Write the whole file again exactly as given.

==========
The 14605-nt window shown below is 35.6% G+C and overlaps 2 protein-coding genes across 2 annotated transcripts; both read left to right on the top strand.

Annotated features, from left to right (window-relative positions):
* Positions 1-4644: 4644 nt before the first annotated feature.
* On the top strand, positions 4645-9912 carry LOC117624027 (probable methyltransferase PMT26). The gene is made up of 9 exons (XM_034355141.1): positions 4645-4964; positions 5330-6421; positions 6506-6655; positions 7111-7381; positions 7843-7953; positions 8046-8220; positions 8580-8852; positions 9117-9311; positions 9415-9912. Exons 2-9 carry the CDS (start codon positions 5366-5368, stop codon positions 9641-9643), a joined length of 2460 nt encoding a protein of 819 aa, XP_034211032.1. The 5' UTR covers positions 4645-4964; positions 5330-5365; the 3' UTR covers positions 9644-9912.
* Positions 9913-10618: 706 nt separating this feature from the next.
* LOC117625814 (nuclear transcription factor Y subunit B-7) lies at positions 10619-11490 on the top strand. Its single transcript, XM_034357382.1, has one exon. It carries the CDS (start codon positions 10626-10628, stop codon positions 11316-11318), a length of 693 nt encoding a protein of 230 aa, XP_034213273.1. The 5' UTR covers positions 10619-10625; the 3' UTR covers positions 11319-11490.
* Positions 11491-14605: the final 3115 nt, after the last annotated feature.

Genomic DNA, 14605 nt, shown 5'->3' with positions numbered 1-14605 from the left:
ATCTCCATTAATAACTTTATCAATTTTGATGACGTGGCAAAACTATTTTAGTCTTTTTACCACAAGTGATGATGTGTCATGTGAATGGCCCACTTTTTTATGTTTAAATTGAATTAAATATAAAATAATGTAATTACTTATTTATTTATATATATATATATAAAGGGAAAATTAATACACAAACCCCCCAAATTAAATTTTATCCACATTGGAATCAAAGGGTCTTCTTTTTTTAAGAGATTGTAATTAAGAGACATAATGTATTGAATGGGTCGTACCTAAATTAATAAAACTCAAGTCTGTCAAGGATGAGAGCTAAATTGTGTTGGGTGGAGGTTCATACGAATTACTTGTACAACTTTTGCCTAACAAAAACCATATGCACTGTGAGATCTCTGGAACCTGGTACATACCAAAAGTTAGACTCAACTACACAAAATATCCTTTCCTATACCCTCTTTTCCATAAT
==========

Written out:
The 14605-nt window shown below is 35.6% G+C and overlaps 2 protein-coding genes across 2 annotated transcripts; both read left to right on the top strand.

Annotated features, from left to right (window-relative positions):
* Positions 1-4644: 4644 nt before the first annotated feature.
* On the top strand, positions 4645-9912 carry LOC117624027 (probable methyltransferase PMT26). The gene is made up of 9 exons (XM_034355141.1): positions 4645-4964; positions 5330-6421; positions 6506-6655; positions 7111-7381; positions 7843-7953; positions 8046-8220; positions 8580-8852; positions 9117-9311; positions 9415-9912. Exons 2-9 carry the CDS (start codon positions 5366-5368, stop codon positions 9641-9643), a joined length of 2460 nt encoding a protein of 819 aa, XP_034211032.1. The 5' UTR covers positions 4645-4964; positions 5330-5365; the 3' UTR covers positions 9644-9912.
* Positions 9913-10618: 706 nt separating this feature from the next.
* LOC117625814 (nuclear transcription factor Y subunit B-7) lies at positions 10619-11490 on the top strand. Its single transcript, XM_034357382.1, has one exon. It carries the CDS (start codon positions 10626-10628, stop codon positions 11316-11318), a length of 693 nt encoding a protein of 230 aa, XP_034213273.1. The 5' UTR covers positions 10619-10625; the 3' UTR covers positions 11319-11490.
* Positions 11491-14605: the final 3115 nt, after the last annotated feature.

Genomic DNA, 14605 nt, shown 5'->3' with positions numbered 1-14605 from the left:
ATCTCCATTAATAACTTTATCAATTTTGATGACGTGGCAAAACTATTTTAGTCTTTTTACCACAAGTGATGATGTGTCATGTGAATGGCCCACTTTTTTATGTTTAAATTGAATTAAATATAAAATAATGTAATTACTTATTTATTTATATATATATATATAAAGGGAAAATTAATACACAAACCCCCCAAATTAAATTTTATCCACATTGGAATCAAAGGGTCTTCTTTTTTTAAGAGATTGTAATTAAGAGACATAATGTATTGAATGGGTCGTACCTAAATTAATAAAACTCAAGTCTGTCAAGGATGAGAGCTAAATTGTGTTGGGTGGAGGTTCATACGAATTACTTGTACAACTTTTGCCTAACAAAAACCATATGCACTGTGAGATCTCTGGAACCTGGTACATACCAAAAGTTAGACTCAACTACACAAAATATCCTTTCCTATACCCTCTTTTCCATAAT